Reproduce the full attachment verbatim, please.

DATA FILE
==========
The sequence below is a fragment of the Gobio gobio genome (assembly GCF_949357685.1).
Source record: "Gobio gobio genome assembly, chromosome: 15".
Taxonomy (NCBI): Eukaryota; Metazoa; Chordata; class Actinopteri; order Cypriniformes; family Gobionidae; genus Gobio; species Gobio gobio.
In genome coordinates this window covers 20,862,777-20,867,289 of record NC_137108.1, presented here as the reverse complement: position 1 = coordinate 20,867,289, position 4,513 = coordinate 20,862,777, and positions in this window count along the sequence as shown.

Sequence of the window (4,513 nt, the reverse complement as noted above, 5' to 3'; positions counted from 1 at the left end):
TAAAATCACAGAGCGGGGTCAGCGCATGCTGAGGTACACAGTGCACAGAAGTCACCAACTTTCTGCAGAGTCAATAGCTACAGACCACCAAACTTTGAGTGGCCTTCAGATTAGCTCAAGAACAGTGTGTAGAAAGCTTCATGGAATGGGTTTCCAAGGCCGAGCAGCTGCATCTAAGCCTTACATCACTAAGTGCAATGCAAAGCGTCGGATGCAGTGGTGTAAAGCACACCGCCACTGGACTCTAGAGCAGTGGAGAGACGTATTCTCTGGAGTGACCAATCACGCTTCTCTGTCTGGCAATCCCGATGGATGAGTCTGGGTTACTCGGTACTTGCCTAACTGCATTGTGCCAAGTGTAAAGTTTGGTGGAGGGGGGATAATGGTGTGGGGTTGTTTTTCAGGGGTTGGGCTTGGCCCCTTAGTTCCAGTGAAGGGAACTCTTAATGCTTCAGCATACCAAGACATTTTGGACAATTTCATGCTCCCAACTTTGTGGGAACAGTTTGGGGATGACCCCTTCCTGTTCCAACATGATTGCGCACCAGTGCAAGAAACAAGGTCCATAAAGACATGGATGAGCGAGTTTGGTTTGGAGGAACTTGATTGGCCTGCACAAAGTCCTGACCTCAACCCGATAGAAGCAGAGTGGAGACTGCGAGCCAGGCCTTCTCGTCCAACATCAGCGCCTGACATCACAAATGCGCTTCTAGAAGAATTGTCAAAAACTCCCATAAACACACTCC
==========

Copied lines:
The sequence below is a fragment of the Gobio gobio genome (assembly GCF_949357685.1).
Source record: "Gobio gobio genome assembly, chromosome: 15".
Taxonomy (NCBI): Eukaryota; Metazoa; Chordata; class Actinopteri; order Cypriniformes; family Gobionidae; genus Gobio; species Gobio gobio.
In genome coordinates this window covers 20,862,777-20,867,289 of record NC_137108.1, presented here as the reverse complement: position 1 = coordinate 20,867,289, position 4,513 = coordinate 20,862,777, and positions in this window count along the sequence as shown.

Sequence of the window (4,513 nt, the reverse complement as noted above, 5' to 3'; positions counted from 1 at the left end):
TAAAATCACAGAGCGGGGTCAGCGCATGCTGAGGTACACAGTGCACAGAAGTCACCAACTTTCTGCAGAGTCAATAGCTACAGACCACCAAACTTTGAGTGGCCTTCAGATTAGCTCAAGAACAGTGTGTAGAAAGCTTCATGGAATGGGTTTCCAAGGCCGAGCAGCTGCATCTAAGCCTTACATCACTAAGTGCAATGCAAAGCGTCGGATGCAGTGGTGTAAAGCACACCGCCACTGGACTCTAGAGCAGTGGAGAGACGTATTCTCTGGAGTGACCAATCACGCTTCTCTGTCTGGCAATCCCGATGGATGAGTCTGGGTTACTCGGTACTTGCCTAACTGCATTGTGCCAAGTGTAAAGTTTGGTGGAGGGGGGATAATGGTGTGGGGTTGTTTTTCAGGGGTTGGGCTTGGCCCCTTAGTTCCAGTGAAGGGAACTCTTAATGCTTCAGCATACCAAGACATTTTGGACAATTTCATGCTCCCAACTTTGTGGGAACAGTTTGGGGATGACCCCTTCCTGTTCCAACATGATTGCGCACCAGTGCAAGAAACAAGGTCCATAAAGACATGGATGAGCGAGTTTGGTTTGGAGGAACTTGATTGGCCTGCACAAAGTCCTGACCTCAACCCGATAGAAGCAGAGTGGAGACTGCGAGCCAGGCCTTCTCGTCCAACATCAGCGCCTGACATCACAAATGCGCTTCTAGAAGAATTGTCAAAAACTCCCATAAACACACTCC